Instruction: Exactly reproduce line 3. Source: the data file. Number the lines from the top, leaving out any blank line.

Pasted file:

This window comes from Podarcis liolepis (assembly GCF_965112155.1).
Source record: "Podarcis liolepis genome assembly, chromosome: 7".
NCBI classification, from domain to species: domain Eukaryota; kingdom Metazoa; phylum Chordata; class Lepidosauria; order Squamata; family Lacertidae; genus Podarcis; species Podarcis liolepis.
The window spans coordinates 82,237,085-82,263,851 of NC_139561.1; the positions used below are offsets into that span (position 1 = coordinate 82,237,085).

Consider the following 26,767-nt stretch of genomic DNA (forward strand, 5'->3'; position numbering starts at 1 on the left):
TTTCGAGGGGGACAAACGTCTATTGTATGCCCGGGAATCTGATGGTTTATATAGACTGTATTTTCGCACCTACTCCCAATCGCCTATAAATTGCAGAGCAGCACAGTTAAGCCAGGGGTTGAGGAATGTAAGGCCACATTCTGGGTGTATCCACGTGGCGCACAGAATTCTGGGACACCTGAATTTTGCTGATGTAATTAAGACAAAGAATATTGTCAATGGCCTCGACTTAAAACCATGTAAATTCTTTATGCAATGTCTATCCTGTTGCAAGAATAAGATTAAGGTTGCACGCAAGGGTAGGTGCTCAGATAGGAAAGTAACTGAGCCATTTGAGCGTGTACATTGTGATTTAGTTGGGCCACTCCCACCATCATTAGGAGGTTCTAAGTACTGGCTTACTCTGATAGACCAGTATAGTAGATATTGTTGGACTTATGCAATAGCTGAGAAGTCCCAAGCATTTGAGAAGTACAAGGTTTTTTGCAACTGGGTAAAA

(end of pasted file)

NCBI classification, from domain to species: domain Eukaryota; kingdom Metazoa; phylum Chordata; class Lepidosauria; order Squamata; family Lacertidae; genus Podarcis; species Podarcis liolepis.